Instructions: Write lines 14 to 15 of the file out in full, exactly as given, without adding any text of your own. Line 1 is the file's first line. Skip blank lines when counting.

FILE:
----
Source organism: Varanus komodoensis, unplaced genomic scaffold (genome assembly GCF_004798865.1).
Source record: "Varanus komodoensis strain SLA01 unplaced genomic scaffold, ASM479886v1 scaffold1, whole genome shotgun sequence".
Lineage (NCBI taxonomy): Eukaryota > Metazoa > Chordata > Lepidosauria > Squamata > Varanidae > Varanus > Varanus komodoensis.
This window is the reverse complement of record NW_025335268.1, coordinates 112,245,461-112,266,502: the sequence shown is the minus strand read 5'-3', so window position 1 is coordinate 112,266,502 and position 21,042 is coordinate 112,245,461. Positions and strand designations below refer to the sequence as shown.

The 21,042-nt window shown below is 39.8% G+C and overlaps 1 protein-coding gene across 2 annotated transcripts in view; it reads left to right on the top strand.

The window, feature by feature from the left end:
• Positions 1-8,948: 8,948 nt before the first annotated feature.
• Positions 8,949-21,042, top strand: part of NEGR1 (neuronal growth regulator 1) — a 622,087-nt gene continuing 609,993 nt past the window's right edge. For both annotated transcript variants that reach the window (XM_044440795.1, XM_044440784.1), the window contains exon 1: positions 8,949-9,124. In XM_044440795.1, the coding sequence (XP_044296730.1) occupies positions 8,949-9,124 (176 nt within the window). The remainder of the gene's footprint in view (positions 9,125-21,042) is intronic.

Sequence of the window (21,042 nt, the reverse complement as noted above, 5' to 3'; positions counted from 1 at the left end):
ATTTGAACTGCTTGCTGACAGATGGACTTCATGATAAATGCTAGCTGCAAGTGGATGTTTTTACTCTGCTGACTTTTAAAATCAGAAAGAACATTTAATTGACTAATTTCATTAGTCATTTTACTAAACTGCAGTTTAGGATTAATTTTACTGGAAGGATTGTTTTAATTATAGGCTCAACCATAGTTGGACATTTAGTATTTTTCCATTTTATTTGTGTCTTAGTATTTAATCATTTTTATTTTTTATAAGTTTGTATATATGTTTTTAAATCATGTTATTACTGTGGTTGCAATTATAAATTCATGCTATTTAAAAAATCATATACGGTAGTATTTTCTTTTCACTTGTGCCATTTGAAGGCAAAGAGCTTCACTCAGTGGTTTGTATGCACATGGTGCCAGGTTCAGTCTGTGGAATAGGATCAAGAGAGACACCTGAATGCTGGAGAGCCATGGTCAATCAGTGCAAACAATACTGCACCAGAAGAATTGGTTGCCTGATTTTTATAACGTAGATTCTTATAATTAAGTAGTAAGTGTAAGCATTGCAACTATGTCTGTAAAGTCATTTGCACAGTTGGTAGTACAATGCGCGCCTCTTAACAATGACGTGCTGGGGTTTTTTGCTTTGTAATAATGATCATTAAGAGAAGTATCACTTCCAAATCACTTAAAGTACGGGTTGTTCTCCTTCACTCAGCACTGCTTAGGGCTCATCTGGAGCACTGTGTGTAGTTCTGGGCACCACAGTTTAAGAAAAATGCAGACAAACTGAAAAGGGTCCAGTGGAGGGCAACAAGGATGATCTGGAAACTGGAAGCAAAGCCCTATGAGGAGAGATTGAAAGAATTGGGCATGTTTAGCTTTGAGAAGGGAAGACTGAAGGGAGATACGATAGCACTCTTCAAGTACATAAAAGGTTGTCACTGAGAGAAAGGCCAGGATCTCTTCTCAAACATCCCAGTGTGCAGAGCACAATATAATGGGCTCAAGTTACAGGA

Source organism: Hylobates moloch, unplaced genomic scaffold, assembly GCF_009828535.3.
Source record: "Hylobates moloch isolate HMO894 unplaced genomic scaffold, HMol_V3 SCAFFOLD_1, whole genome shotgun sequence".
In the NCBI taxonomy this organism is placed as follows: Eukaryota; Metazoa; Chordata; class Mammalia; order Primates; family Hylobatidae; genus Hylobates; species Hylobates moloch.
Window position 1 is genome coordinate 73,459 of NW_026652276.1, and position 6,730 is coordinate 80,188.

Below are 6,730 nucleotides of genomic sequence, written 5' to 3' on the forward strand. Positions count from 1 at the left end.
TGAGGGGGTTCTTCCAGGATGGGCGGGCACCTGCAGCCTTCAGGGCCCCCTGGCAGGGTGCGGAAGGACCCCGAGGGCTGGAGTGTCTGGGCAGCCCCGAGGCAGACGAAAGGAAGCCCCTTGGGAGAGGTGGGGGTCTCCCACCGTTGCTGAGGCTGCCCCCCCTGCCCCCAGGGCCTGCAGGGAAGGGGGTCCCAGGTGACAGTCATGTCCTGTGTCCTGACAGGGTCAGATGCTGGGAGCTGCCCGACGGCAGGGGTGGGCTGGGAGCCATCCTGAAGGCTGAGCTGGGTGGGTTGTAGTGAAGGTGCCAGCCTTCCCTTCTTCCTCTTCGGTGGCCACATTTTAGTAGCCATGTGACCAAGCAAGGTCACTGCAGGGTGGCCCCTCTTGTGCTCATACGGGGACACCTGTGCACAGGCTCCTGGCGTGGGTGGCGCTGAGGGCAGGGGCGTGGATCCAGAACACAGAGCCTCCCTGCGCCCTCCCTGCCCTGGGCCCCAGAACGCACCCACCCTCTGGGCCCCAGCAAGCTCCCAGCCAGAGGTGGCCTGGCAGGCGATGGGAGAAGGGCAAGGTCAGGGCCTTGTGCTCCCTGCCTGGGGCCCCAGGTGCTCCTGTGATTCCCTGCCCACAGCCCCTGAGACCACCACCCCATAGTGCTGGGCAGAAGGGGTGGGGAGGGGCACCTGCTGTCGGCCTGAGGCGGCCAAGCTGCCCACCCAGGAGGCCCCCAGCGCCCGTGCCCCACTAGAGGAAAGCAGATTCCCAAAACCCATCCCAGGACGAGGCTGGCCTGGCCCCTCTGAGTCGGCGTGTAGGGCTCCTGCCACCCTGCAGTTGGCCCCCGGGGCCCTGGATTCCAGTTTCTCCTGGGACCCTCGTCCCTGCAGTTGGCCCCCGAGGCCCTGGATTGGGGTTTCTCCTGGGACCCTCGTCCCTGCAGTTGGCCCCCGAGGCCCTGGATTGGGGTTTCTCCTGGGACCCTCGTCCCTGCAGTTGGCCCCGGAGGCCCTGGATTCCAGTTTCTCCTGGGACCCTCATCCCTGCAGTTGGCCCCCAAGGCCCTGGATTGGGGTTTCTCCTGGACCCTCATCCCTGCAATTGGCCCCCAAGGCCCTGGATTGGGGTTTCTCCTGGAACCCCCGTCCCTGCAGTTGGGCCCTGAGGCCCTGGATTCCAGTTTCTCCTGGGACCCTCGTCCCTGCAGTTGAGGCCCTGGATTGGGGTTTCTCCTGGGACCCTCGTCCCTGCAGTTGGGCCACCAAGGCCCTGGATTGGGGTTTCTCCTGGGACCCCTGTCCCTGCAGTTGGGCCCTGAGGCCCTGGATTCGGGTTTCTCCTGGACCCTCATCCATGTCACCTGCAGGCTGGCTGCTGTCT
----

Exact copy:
Window position 1 is genome coordinate 73,459 of NW_026652276.1, and position 6,730 is coordinate 80,188.

Below are 6,730 nucleotides of genomic sequence, written 5' to 3' on the forward strand. Positions count from 1 at the left end.